Milk Paint - How Cool Is That!

I heard about milk paint a few years ago and was really excited.  Paint made from milk!  Wow!

I immediately made plans to make some and test it out.  However I lacked some of the material and the plans were put on hold until I had gotten hold of them.

I ended up ordering some stuff from Kramer pigments in Germany (they apparently also have a shop in the US), but never really did anything with it.  But the other day I got an excuse to start that process again and made some paint.

I want to refinish some dining chairs that I got for little money in a thrift store.  I have plucked away the old and ugly fabric that covers them and am working on sanding the frames.  I want to paint them with milk paint in an ivory or creamy colour and upholster them in linen.  I have a thing for linen these days.

Milk paint is made from milk, lime and pigment, sometimes with the addition of Borax.  The Borax helps the lime dissolve the casein protein in the milk so it makes for a smoother paint as well as provide some preservative qualities to it.  But milk paint spoils easily so it should be used within a few days once it is mixed. Store it in the fridge in between uses, but let it reach room temperature before painting with it.

Milk paint adheres well to fresh wood and will give a strong and durable finish.  It is a very good alternative to the plastic water based paints that are available.  

For this recipe use 1 liter non-fat milk, ½ cup vinegar. 1 tsp borax and 1 cup of lime putty.

Let the milk and vinegar be at room temperature before your start.

Stir ½ cup of white vinegar into 1 liter (about a quart).  Stir to mix the two liquids, but do not stir for long.

Let it sit still at room temperature overnight so that the milk protein curdles and separates from the whey.  This is very similar to making cheese btw.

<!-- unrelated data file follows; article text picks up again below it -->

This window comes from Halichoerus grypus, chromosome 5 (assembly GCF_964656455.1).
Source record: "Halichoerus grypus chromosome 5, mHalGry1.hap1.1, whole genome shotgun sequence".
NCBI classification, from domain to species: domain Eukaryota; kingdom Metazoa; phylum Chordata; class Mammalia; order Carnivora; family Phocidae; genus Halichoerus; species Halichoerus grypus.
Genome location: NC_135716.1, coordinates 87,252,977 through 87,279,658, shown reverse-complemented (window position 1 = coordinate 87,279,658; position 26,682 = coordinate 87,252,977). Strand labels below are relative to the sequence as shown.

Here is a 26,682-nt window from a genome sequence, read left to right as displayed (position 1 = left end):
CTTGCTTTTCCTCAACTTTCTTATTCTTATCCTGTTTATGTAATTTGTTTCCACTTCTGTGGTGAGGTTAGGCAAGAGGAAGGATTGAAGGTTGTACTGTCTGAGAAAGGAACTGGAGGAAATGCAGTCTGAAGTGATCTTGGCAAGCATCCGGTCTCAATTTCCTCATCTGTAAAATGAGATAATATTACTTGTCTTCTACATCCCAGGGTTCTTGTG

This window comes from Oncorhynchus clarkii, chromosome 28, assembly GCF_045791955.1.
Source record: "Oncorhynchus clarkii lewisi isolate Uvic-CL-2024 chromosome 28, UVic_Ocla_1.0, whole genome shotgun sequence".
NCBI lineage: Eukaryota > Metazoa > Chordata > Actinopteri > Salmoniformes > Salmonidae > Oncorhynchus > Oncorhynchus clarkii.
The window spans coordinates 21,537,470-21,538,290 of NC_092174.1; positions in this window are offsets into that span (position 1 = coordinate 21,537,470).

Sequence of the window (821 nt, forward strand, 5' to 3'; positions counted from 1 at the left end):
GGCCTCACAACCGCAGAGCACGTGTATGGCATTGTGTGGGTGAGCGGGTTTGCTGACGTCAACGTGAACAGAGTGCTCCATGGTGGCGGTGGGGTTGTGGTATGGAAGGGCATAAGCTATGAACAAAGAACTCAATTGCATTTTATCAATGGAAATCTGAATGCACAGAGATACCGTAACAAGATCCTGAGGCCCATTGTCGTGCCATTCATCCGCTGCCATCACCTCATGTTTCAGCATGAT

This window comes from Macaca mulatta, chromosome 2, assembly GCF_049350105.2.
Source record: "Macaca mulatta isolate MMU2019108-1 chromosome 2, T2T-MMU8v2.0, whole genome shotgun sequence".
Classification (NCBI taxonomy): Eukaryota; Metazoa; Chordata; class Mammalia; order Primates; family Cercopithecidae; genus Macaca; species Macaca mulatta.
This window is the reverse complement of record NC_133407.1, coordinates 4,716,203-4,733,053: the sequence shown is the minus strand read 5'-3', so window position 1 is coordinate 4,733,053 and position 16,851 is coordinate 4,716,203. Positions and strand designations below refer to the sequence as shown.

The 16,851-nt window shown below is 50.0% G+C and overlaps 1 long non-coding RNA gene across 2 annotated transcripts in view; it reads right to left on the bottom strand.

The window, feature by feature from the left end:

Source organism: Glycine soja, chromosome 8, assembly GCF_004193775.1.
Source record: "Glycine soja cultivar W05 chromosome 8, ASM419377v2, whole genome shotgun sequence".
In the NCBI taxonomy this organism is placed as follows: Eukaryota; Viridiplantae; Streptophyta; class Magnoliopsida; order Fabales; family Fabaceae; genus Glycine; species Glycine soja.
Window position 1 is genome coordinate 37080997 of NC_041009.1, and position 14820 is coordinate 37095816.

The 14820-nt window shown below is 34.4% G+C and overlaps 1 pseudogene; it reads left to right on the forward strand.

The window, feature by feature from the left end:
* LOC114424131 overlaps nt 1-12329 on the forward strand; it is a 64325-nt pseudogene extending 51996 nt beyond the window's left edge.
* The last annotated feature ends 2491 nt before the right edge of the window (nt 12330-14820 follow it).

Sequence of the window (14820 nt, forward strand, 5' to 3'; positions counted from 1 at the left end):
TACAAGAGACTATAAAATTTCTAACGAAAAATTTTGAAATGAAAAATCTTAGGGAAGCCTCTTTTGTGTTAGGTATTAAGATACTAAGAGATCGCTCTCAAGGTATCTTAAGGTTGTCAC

The next day the curds should have formed and separated from the whey.

Line a sieve with cheesecloth and strain the whole lumpy mess.

After the whey has been separated then from the whey (which is discarded in this instance) the curds are given a good wash in cold water to wash away all the whey.


Do this three times in oder to remove all vinegar and whey from the curds.

After a thorough washing the clean curds are strained well.

I did this by tying the cheesecloth (ok, I used a cloth nappy) above the sink until only a few drops are dripping from the cloth.

Scrape the curds into a bowl.

Now take a stick blender to mix in 1 tsp of Borax.  This helps to get a smoother mix and also acts as a preservative.

Add the lime putty and stir with the stick blender.

Now measure out the pigment.  I split the milk paint mixture into 4 parts and measured 1 tbs of pigment for each part.

The pigments needs to be mixed with water prior to mixing into the milk paint mixture in order for it to disperse properly.

Mix it with equal amounts of water and let it sit for a bit before adding it to the paint.

My colors came from Kramer pigments as did the lime putty.

I used a lovely earthy red, yellow, green and gray.  All natural and sumptuous colours.

Let the paint sit for 15-20 minutes and then start to paint.

It is best to use milk paint on a freshly sanded surface, where it will adhere well.

It dries very quickly, so one can paint several layers without having to wait forever for it to dry in-between.

The amount of pigment does matter to the saturation of colour.  They will dry lighter than they look, but the colour can be adjusted by the addition of more pigment.

The colors do tend to be soft and old fashioned, which is part of the charm.

To finish off the painted surface, it can be waxed with beeswax or furniture wax or alternatively given a final coat of a transparent glaze made of milk curds and linseed oil.

To make the glaze, make the curds as above, but do not add borax or lime.  Instead drizzle linseed oil into the glaze as you use the stick blender to mix.  Add pigment if you wish to tone the glaze.  The pigment always needs to be slaked, which means: Measure equal amounts of water and pigment and let sit for an hour.  Use this to glaze over the paint.  Let dry.


  1. Thank you so much for this recipe! Does it work for walls as well as for example wooden furniture? And can I ask, how you would apply the beeswax, if using it as a finish? I would have to be diluted somehow, wouldn't it?

  2. It should work on walls povided the surface isn't really shiny, but I haven't tried that. I'd do a test patch. The beeswax you just use it straight, wipe with a soft cloth and polish.


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